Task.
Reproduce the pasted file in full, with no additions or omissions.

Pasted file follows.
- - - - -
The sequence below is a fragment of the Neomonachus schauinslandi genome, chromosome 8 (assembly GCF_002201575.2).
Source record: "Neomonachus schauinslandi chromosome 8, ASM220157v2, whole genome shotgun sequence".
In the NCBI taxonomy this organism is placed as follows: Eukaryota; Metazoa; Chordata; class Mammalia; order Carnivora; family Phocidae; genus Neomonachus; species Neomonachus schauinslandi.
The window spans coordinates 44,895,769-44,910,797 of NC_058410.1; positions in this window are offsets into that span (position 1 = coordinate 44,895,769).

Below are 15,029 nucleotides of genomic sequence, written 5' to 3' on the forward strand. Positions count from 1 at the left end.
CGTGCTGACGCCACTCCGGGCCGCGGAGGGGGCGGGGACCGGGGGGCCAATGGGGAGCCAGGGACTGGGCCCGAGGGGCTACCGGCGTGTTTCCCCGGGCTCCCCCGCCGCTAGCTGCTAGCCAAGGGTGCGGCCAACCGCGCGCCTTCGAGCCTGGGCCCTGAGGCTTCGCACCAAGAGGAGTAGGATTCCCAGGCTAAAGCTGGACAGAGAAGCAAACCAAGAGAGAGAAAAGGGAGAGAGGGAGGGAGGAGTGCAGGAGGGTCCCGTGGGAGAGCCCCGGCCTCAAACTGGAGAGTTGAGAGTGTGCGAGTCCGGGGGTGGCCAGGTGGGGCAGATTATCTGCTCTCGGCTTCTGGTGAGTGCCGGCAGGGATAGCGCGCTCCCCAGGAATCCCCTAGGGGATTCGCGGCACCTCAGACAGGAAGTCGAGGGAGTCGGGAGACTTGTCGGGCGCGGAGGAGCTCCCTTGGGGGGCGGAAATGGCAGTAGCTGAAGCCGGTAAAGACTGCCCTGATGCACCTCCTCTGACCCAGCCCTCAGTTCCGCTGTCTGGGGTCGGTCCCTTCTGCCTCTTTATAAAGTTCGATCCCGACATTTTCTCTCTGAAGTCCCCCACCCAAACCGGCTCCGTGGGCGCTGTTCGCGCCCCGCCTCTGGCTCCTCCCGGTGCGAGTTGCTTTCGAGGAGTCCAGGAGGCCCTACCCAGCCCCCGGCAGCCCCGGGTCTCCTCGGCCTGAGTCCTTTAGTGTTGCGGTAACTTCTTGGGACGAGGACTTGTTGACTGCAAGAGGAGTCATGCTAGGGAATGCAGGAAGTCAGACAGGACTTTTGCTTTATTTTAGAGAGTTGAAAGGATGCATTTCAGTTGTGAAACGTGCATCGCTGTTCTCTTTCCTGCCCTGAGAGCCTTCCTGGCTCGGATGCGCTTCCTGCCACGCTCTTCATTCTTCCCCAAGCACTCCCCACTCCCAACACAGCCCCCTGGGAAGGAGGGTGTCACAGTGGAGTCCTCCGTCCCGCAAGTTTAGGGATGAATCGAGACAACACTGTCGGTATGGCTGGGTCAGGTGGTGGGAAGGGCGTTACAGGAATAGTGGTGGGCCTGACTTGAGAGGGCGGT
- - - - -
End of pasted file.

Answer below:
The sequence below is a fragment of the Neomonachus schauinslandi genome, chromosome 8 (assembly GCF_002201575.2).
Source record: "Neomonachus schauinslandi chromosome 8, ASM220157v2, whole genome shotgun sequence".
In the NCBI taxonomy this organism is placed as follows: Eukaryota; Metazoa; Chordata; class Mammalia; order Carnivora; family Phocidae; genus Neomonachus; species Neomonachus schauinslandi.
The window spans coordinates 44,895,769-44,910,797 of NC_058410.1; positions in this window are offsets into that span (position 1 = coordinate 44,895,769).

Below are 15,029 nucleotides of genomic sequence, written 5' to 3' on the forward strand. Positions count from 1 at the left end.
CGTGCTGACGCCACTCCGGGCCGCGGAGGGGGCGGGGACCGGGGGGCCAATGGGGAGCCAGGGACTGGGCCCGAGGGGCTACCGGCGTGTTTCCCCGGGCTCCCCCGCCGCTAGCTGCTAGCCAAGGGTGCGGCCAACCGCGCGCCTTCGAGCCTGGGCCCTGAGGCTTCGCACCAAGAGGAGTAGGATTCCCAGGCTAAAGCTGGACAGAGAAGCAAACCAAGAGAGAGAAAAGGGAGAGAGGGAGGGAGGAGTGCAGGAGGGTCCCGTGGGAGAGCCCCGGCCTCAAACTGGAGAGTTGAGAGTGTGCGAGTCCGGGGGTGGCCAGGTGGGGCAGATTATCTGCTCTCGGCTTCTGGTGAGTGCCGGCAGGGATAGCGCGCTCCCCAGGAATCCCCTAGGGGATTCGCGGCACCTCAGACAGGAAGTCGAGGGAGTCGGGAGACTTGTCGGGCGCGGAGGAGCTCCCTTGGGGGGCGGAAATGGCAGTAGCTGAAGCCGGTAAAGACTGCCCTGATGCACCTCCTCTGACCCAGCCCTCAGTTCCGCTGTCTGGGGTCGGTCCCTTCTGCCTCTTTATAAAGTTCGATCCCGACATTTTCTCTCTGAAGTCCCCCACCCAAACCGGCTCCGTGGGCGCTGTTCGCGCCCCGCCTCTGGCTCCTCCCGGTGCGAGTTGCTTTCGAGGAGTCCAGGAGGCCCTACCCAGCCCCCGGCAGCCCCGGGTCTCCTCGGCCTGAGTCCTTTAGTGTTGCGGTAACTTCTTGGGACGAGGACTTGTTGACTGCAAGAGGAGTCATGCTAGGGAATGCAGGAAGTCAGACAGGACTTTTGCTTTATTTTAGAGAGTTGAAAGGATGCATTTCAGTTGTGAAACGTGCATCGCTGTTCTCTTTCCTGCCCTGAGAGCCTTCCTGGCTCGGATGCGCTTCCTGCCACGCTCTTCATTCTTCCCCAAGCACTCCCCACTCCCAACACAGCCCCCTGGGAAGGAGGGTGTCACAGTGGAGTCCTCCGTCCCGCAAGTTTAGGGATGAATCGAGACAACACTGTCGGTATGGCTGGGTCAGGTGGTGGGAAGGGCGTTACAGGAATAGTGGTGGGCCTGACTTGAGAGGGCGGT